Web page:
Finally – and refreshingly – a number of BDCs are still growing the old fashioned way: by raising new equity, which will also result in more BDC assets once the monies are deployed an leveraged up.

Everybody’s Complaining About Everyone Else

On just about every Conference Call we’ve listened to BDC managers have continued a multi-year long litany about market conditions.

There are too many lenders, offering too loose terms and rock bottom pricing.

We hear the same sort of complaint in every sub-segment of the market, including the lower middle market.

Nonetheless – and with all that spare capital jingling in their pocket – most every BDC is finding a way to book new loans, while underscoring that they are being “selective”.

Here is a typical example, gleaned from Apollo Investment’s (AINV) Conference Call transcript but which could have been lifted from two dozen different prepared remarks:

…middle market lending remains competitive and issuers continue to take advantage of this environment. Most deals continue to have aggressive structures and pricing. This borrower-friendly environment is due in large part to robust capital formation in the middle market debt space.

Despite this challenging environment, we believe the combination of our strong origination platform, broad product suite, and deep sponsor relationships allows us to compete more successfully than many others. We believe that given our size relative to our funnel of investment opportunities, we can find attractive opportunities in today’s market.

That said, we expect only to put capital work if it makes sense for our shareholders in the long-term. We remain focused on credit selection, while patiently deploying capital…

Nobody on the Conference Calls seems to connect the dots as to what the future might bring with the huge wave of capital coming from the Small Business Credit Availability Act and the already red hot market conditions.

Nobody Is Following The Leader

A few weeks ago Goldman Sachs BDC (GSBD) seemed to set a new standard for the BDC Sector when reducing its Management Fee – subject to shareholders approving higher leverage, which they did – to 1.0% from 1.5%.

Who would follow the “vampire squid” and lower base fees to ensure shareholders a better return from growing balance sheets by using only debt ?

So far, the answer is no one.

The newest and most earnest entry into the market – Barings BDC (BBDC) – will be charging a 1.0% Management Fee but only temporarily.

Many other BDCs have since adopted the new leverage rules and offered no concessions at all to shareholders, who have signed up anyway.

A few players have offered a 1.0% Management Fee but only on assets over the prior threshold.

That’s the case at Ares Capital (ARCC), TCG BDC (CGBD) and Garrison Capital (GARS).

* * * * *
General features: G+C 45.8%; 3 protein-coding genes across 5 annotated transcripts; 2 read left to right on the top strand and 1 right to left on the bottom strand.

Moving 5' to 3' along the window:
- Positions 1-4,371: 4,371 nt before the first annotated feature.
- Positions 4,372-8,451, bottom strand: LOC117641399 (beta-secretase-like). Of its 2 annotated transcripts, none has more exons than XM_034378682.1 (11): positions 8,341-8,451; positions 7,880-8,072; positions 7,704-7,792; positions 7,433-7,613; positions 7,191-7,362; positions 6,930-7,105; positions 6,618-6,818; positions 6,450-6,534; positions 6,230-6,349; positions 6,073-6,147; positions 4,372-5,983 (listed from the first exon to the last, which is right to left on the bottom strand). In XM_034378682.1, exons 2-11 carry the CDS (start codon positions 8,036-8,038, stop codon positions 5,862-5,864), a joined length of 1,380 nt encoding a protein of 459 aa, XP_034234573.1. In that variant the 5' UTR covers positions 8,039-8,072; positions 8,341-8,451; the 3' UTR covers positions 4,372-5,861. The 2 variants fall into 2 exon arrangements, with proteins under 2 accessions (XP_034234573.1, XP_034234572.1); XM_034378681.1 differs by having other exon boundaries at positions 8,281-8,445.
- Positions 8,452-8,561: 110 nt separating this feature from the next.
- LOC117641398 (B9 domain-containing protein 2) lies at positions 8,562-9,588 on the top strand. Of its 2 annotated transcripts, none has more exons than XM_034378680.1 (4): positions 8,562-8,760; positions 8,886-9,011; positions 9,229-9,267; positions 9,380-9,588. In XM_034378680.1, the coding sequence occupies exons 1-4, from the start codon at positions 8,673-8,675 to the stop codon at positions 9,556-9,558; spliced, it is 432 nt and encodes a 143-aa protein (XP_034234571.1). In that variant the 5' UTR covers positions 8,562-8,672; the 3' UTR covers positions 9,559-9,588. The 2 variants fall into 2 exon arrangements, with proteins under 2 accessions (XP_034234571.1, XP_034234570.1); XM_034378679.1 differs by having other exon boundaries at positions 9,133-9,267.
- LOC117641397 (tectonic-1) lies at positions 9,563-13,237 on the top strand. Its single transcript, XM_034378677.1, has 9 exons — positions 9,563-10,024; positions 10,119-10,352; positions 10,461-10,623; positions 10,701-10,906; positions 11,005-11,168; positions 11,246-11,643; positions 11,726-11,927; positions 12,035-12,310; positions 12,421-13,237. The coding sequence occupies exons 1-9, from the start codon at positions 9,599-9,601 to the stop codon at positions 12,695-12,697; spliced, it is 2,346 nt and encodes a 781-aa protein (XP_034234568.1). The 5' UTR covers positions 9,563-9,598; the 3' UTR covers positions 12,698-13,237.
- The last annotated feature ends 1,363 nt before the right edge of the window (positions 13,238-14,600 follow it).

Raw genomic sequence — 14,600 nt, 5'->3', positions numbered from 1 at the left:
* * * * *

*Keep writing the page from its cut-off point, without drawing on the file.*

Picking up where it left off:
Effectively – where GSBD is offering shareholders a lower base fee on 100% of assets and right away, these other BDCs will be discounting the fee on a fifth or so of the portfolio and not for some time.

Of course, most BDCs adopting the new rules are not budging one little bit while being in line for increases of 50%-100% in their compensation.

What a great time to be a BDC External Manager !

Crowded With Big Fish

Keep what we said in mind above when we discuss this next point:

What was once a backwater of the asset management world has become the new Klondike, with virtually all the larger firms establishing a presence.

We’ve seen KKR make the biggest move of all with its partnership with FS Investments and the multiple BDCs under its tutelage.

Still, the famous barbarian at the gate has to share everything 50/50.

BlackRock,Inc. has acquired and renamed TCP Capital (TCPC) – without any demur from the BDC’s supposedly independent board members who do not seem to have considered any other alternatives.

Now the largest money manager has not one but two BDCs under its umbrella.

There is also the Carlyle Group, Goldman Sachs, Apollo Global, Ares Management, Golub Capital (which sold a minority stake), New Mountain, OakTree Capital, TH Lee and many other firms with multi billions of dollars under management.

(The principals of Medley referenced the consolidation in the sector as one of the reasons for its three way roll-up of Medley Capital (MCC), Medley Management (MDLY) and Sierra Income this week).

If that wasn’t enough, we hear that GSO Blackstone, now amicably divorced from FS Investment, is planning to join the BDC ranks with a $10 bn fund.

Any kind of rush always makes the BDC Reporter nervous, especially where credit is concerned: a sector where getting money out the door is much easier than getting it back.

Of the dozen large asset managers that we count on the BDC scene only a quarter were even around during the Great Recession.

Of the three that were,  only Ares Management (parent of ARCC and the soon-to-be-liquidated American Capital Senior Floating) can point to a track record worth boasting about.

A chart is reportedly worth a thousand words. Here is the long term stock chart for ARCC, AINV and BKCC:

Both the BDC Reporter and investors should reserve judgment about the long term success in middle market lending of firms that made their fortunes in very different arenas until we’ve worked our way through a full cycle.

Those of us with white hairs on our head remember that the market leaders before the last recession included American Capital, Allied Capital and MCG Capital.

We ask – rhetorically of course – where are they today ?